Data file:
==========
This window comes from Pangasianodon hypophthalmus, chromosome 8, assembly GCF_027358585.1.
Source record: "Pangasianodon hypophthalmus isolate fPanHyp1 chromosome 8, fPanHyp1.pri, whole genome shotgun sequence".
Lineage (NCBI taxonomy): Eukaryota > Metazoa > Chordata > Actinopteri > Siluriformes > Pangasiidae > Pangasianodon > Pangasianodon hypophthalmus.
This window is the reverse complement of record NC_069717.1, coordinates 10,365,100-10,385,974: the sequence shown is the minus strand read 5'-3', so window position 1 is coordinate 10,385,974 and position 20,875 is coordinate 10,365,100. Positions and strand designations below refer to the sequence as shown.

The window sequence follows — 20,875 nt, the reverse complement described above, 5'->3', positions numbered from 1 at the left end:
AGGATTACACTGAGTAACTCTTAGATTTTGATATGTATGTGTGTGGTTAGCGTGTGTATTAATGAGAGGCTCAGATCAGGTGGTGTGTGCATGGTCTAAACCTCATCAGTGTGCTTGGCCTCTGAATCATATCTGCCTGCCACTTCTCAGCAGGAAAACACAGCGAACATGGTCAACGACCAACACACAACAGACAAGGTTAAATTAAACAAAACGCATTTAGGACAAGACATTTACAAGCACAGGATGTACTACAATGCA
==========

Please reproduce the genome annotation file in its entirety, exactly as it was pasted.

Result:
This window comes from Pangasianodon hypophthalmus, chromosome 8, assembly GCF_027358585.1.
Source record: "Pangasianodon hypophthalmus isolate fPanHyp1 chromosome 8, fPanHyp1.pri, whole genome shotgun sequence".
Lineage (NCBI taxonomy): Eukaryota > Metazoa > Chordata > Actinopteri > Siluriformes > Pangasiidae > Pangasianodon > Pangasianodon hypophthalmus.
This window is the reverse complement of record NC_069717.1, coordinates 10,365,100-10,385,974: the sequence shown is the minus strand read 5'-3', so window position 1 is coordinate 10,385,974 and position 20,875 is coordinate 10,365,100. Positions and strand designations below refer to the sequence as shown.

The window sequence follows — 20,875 nt, the reverse complement described above, 5'->3', positions numbered from 1 at the left end:
AGGATTACACTGAGTAACTCTTAGATTTTGATATGTATGTGTGTGGTTAGCGTGTGTATTAATGAGAGGCTCAGATCAGGTGGTGTGTGCATGGTCTAAACCTCATCAGTGTGCTTGGCCTCTGAATCATATCTGCCTGCCACTTCTCAGCAGGAAAACACAGCGAACATGGTCAACGACCAACACACAACAGACAAGGTTAAATTAAACAAAACGCATTTAGGACAAGACATTTACAAGCACAGGATGTACTACAATGCA